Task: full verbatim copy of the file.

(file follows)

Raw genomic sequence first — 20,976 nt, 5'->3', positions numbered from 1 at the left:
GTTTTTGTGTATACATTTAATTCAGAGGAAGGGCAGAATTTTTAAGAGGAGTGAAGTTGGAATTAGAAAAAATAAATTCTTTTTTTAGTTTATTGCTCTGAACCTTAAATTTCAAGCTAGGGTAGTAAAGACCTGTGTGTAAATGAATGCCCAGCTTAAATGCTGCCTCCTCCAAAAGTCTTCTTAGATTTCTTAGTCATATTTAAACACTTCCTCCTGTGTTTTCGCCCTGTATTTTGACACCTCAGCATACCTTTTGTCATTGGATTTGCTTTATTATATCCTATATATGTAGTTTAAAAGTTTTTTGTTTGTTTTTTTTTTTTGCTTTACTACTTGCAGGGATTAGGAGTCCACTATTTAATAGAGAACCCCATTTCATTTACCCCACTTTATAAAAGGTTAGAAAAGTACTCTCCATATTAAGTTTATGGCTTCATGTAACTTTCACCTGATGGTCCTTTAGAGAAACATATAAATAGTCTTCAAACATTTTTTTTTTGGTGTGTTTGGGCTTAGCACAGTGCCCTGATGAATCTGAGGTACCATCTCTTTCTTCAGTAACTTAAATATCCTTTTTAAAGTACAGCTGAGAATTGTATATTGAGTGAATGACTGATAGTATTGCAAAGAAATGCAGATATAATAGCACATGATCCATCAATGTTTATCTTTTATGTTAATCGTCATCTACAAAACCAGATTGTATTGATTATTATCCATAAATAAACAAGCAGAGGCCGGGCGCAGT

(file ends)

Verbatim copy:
Raw genomic sequence first — 20,976 nt, 5'->3', positions numbered from 1 at the left:
GTTTTTGTGTATACATTTAATTCAGAGGAAGGGCAGAATTTTTAAGAGGAGTGAAGTTGGAATTAGAAAAAATAAATTCTTTTTTTAGTTTATTGCTCTGAACCTTAAATTTCAAGCTAGGGTAGTAAAGACCTGTGTGTAAATGAATGCCCAGCTTAAATGCTGCCTCCTCCAAAAGTCTTCTTAGATTTCTTAGTCATATTTAAACACTTCCTCCTGTGTTTTCGCCCTGTATTTTGACACCTCAGCATACCTTTTGTCATTGGATTTGCTTTATTATATCCTATATATGTAGTTTAAAAGTTTTTTGTTTGTTTTTTTTTTTTGCTTTACTACTTGCAGGGATTAGGAGTCCACTATTTAATAGAGAACCCCATTTCATTTACCCCACTTTATAAAAGGTTAGAAAAGTACTCTCCATATTAAGTTTATGGCTTCATGTAACTTTCACCTGATGGTCCTTTAGAGAAACATATAAATAGTCTTCAAACATTTTTTTTTTGGTGTGTTTGGGCTTAGCACAGTGCCCTGATGAATCTGAGGTACCATCTCTTTCTTCAGTAACTTAAATATCCTTTTTAAAGTACAGCTGAGAATTGTATATTGAGTGAATGACTGATAGTATTGCAAAGAAATGCAGATATAATAGCACATGATCCATCAATGTTTATCTTTTATGTTAATCGTCATCTACAAAACCAGATTGTATTGATTATTATCCATAAATAAACAAGCAGAGGCCGGGCGCAGT